Silicon Insider: Technologies for Disaster

Let's do a little thought problem.

Given what we know about the disaster in New Orleans and along the Gulf Coast from Hurricane Katrina and its aftermath; and given what we also know about modern technology, is it possible to craft a workable hardware/software/distribution model that is:

Cost-effective, so that it can reach millions, even the poorest of the poor;

Hardened, so that it can survive severe weather, long exposure and a long-term collapse of the power grid;

Portable, because disaster victims are inevitably on the move;

Robust, so that it can carry sufficient quantities of useful data, in multiple formats, quickly to both victims and their rescuers.

Here's what we already know happened during Katrina. First, the entire electrical grid on the Gulf Coast went down. So did, apparently, almost all cell phone service. I haven't yet heard about radio stations, though I assume that most were sufficiently damaged by wind (especially the towers) and water and that they went dark. Those that had generators probably operated until they ran out of fuel, or their natural gas lines ruptured.

We also know that New Orleans' citywide 800MHz police radio system survived the storm, but then died in the flood because transmitter sites went under water and the natural gas supply to the generator of its main downtown transmitter was halted. The city had gone to natural gas largely because owners of the generator sites did not want to risk the danger of permanent tanks of liquid fuel.

This collapse of the communications infrastructure likely contributed greatly to the apparent collapse of the New Orleans Police Department in the 72 hours after the levee break. Meanwhile, the only message the city was able to get out to the population as the weather deteriorated was, "If you can't get out, go to the Superdome."

We also know that a number of isolated communities, especially on the Mississippi Delta, were out of contact for several days, even to rescuers. And, we know that, on the Gulf Coast, the Federal Emergency Management Agency and other relief organizations had trouble coordinating personnel and resources because of breakdowns in the communications grid.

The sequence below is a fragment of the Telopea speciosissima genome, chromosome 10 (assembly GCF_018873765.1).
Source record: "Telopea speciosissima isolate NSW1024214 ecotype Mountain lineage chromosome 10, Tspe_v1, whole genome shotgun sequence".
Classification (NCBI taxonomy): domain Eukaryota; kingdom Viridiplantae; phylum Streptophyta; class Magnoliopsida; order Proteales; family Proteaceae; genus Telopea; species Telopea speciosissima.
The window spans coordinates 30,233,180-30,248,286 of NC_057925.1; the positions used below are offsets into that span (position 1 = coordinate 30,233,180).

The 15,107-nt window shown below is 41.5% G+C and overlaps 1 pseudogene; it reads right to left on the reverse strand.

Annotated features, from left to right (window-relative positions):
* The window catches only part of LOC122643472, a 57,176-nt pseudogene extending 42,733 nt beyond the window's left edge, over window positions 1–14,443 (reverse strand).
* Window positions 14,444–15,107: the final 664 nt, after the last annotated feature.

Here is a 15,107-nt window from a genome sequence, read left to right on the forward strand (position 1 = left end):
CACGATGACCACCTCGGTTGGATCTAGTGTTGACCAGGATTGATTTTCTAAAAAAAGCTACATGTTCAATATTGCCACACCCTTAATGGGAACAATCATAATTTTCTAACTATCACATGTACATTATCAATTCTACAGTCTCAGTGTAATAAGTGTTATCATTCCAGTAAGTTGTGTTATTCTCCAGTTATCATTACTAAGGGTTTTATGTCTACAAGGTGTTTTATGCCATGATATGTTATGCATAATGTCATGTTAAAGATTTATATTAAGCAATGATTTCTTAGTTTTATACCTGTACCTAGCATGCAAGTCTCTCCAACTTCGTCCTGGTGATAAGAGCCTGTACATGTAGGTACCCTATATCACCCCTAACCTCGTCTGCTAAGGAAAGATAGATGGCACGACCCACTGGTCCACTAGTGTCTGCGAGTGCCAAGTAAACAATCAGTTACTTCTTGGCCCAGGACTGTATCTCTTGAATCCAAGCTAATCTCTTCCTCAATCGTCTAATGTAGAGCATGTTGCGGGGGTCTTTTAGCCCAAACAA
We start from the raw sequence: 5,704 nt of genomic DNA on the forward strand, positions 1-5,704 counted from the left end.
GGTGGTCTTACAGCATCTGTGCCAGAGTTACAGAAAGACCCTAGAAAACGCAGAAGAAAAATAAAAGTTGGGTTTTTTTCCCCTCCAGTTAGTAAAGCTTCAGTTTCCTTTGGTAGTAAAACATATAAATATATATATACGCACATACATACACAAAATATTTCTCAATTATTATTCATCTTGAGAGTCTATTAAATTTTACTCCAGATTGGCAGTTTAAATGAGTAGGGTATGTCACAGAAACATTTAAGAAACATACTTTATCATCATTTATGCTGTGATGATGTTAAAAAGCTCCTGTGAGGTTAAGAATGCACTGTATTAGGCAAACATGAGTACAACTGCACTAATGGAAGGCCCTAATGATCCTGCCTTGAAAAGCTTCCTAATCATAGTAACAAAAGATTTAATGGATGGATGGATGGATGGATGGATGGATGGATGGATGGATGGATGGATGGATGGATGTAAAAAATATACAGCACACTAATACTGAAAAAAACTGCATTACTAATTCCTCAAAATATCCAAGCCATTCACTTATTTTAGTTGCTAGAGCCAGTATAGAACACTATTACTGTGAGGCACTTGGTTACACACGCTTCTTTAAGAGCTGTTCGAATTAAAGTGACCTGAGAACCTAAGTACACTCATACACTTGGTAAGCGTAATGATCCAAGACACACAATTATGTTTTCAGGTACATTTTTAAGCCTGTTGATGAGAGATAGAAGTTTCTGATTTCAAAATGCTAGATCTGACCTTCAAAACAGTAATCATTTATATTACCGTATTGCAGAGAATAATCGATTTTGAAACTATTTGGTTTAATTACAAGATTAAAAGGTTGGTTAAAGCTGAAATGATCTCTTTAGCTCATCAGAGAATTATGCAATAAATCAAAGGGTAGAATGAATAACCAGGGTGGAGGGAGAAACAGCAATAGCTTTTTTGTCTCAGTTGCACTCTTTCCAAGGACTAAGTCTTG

Finally, we know that cable television and the blogosphere were unequaled in their ability to get "inside" the disaster and explain what was really happening. The Web proved its ability to almost instantly create virtual networks of reporters, analysts and researchers and cable news outlets no doubt saved many lives by stepping out of their accustomed reporting roles and acting as advocates for thousands of people (like those in the Superdome) who were being victimized by the slow-moving bureaucracy.

Unfortunately, the blog Webs, as powerful as they were, were probably only used by a million or so readers -- and all of them outside the disaster zone. Meanwhile, there is no shortage of anecdotes attesting to the fact that while the rest of America was stunned by the horrors of what they were seeing on cable news, few of the actual officials on the scene were watching television.

Getting Out the Information

So, let's ask the first question: In preparation for the next disaster, what information source can we get into the hands of millions of people that is so inexpensive that even poor people can own one, yet is still capable of carrying important and immediate warnings, notices and reports?

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